One World/Annihilator Review
Review By Dennis Loubet
The Space Gamer #28 (May/June 1980)
ONEWORLD / ANNIHILATOR (Metagaming);
Designed by W.G. Armintrout / James E. Tucker.
Two games in one package.
ONEWORLD: 1 8 1/2" x 14" map, 86 counters, 16 4" x 7" pages of rules.
ANNIHILATOR: 14" x 12 1/2" map, 45 counters, 7 pages of rules.
Each is for 2 players
Playing time 1 hour each.
ONEWORLD is rather abstract. At first glance, it appears to be a thinly-disguised version of "paper-rock-scissors." Fog takes the place of paper and blade takes that of scissors; rock stays rock. When you read the rules, you find you were right. Despite that, it is actually a lot of fun if you take it lightly.
ANNIHILATOR is more a standard-issue wargame. One player sends a small force of space soldiers inside a huge, Saberhagenish robot planetkiller. The invasion force sets off demolition charges, battles robot security drones, and tries to reach the central computer core to kill the thing.
ONEWORLD is fun and simple. That's about all once can say on it. The diceless combat system, though unoriginal, is very fast and several rounds can be played in less than a minute. The board is nicely laid out with some give-and-take terrain, and the whole flavor of the game is relaxed.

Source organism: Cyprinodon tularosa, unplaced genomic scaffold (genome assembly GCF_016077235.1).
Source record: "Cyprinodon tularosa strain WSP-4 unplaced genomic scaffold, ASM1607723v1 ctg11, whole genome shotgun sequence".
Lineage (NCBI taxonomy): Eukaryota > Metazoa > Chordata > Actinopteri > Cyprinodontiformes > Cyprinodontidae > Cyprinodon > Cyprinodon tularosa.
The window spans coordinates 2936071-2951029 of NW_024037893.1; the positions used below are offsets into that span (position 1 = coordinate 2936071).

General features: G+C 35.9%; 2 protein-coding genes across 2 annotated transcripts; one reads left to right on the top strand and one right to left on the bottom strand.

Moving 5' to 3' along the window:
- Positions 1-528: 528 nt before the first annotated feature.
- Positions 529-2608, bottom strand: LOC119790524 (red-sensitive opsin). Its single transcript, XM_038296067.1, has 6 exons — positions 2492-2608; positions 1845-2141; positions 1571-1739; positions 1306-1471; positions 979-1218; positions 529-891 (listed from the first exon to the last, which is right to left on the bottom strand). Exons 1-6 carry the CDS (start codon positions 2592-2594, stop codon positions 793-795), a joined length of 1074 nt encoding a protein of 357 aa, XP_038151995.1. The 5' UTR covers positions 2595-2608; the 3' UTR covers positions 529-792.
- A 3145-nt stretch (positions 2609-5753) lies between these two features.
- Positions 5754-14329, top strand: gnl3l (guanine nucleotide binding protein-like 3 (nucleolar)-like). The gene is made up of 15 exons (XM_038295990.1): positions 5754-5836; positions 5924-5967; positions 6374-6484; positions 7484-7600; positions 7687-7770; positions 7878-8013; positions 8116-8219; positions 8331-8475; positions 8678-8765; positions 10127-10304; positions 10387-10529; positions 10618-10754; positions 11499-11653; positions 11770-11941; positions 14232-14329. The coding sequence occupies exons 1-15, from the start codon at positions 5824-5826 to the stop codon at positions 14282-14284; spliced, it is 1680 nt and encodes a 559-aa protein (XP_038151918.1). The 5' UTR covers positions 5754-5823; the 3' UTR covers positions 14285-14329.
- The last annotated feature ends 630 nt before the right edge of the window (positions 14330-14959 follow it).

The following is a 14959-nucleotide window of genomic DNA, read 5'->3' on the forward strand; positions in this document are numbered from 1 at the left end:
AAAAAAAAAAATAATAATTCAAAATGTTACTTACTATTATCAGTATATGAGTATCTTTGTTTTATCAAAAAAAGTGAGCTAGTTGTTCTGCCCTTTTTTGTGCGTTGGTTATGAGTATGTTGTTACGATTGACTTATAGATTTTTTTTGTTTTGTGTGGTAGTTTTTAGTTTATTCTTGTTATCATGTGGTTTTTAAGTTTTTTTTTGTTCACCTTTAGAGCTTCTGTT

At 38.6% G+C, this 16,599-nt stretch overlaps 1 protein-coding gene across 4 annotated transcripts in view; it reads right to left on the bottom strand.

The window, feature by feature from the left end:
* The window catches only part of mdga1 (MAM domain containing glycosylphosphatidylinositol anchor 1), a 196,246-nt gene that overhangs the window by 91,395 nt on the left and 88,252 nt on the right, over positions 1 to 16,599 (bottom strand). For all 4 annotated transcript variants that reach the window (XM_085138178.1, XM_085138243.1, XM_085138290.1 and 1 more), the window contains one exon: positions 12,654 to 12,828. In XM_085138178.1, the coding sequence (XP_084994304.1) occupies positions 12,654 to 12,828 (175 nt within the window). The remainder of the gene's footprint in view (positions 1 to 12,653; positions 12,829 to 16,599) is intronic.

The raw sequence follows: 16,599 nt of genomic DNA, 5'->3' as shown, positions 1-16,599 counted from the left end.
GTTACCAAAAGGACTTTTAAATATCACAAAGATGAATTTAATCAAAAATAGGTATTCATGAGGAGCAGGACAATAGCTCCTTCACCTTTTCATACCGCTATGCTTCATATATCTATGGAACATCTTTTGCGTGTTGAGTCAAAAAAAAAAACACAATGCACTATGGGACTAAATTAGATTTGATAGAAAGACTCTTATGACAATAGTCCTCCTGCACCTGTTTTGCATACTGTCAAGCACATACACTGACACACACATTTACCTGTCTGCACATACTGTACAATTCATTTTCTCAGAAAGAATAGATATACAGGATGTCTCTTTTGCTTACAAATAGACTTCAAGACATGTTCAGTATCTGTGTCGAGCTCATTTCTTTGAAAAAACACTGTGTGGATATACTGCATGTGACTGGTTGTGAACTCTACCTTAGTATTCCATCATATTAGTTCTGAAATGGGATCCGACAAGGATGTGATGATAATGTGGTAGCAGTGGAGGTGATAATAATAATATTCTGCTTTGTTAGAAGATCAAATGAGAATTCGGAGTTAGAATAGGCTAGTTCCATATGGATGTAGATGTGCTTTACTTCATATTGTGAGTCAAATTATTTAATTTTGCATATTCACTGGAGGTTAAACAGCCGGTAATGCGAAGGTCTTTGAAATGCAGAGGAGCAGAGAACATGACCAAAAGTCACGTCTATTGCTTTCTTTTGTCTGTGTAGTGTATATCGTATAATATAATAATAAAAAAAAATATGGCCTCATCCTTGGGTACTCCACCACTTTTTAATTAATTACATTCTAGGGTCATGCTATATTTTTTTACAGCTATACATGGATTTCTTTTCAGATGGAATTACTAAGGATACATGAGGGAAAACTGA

ANNIHILATOR plays pretty fast, too. The demolition charge system is neat and easy to use. The small number of pieces keeps the game pretty desperate.
ONEWORLD seems to take itself seriously, and I don't know whether to believe the introduction or not. The counter mix is sort of unbalanced; the fog counters are of little worth, while the blades are the main attacking force.
ANNIHILATOR is just too small a game; there's not enough there. If there were more and different counters and a more complex and varied map, it might have the popularity of Ogre, but as it stands, it's too small. It has possibilities, and might have been better as a full micro.
If you like small, rushed games, with little to offer, then this is the package to get. As the rules state, they were meant as "beer and pretzle" games. But beer and pretzel games are not going to sell as well as G.E. V. or Sticks and Stones. Half-micros don't make it.
Review By Glenn Williams
Dragon #40 (August 1980)
Produced by: Metagaming
Retail price: $2.95
ANNIHILATOR is a Metagaming Microgame packaged wtih One World. The game simulates a human commando raid on the interior of a gargantuan, cybernetic planet-killer which is threatening Earth.
I purchased the package to get Annihilator, as it seemed to fill a gap in science-fiction games. Unfortunately, I found both the rationale and the mechanics of the game were poorly developed. In fact, Annihilator illustrates the importance of a good interrelationship of rationale and mechanics very well.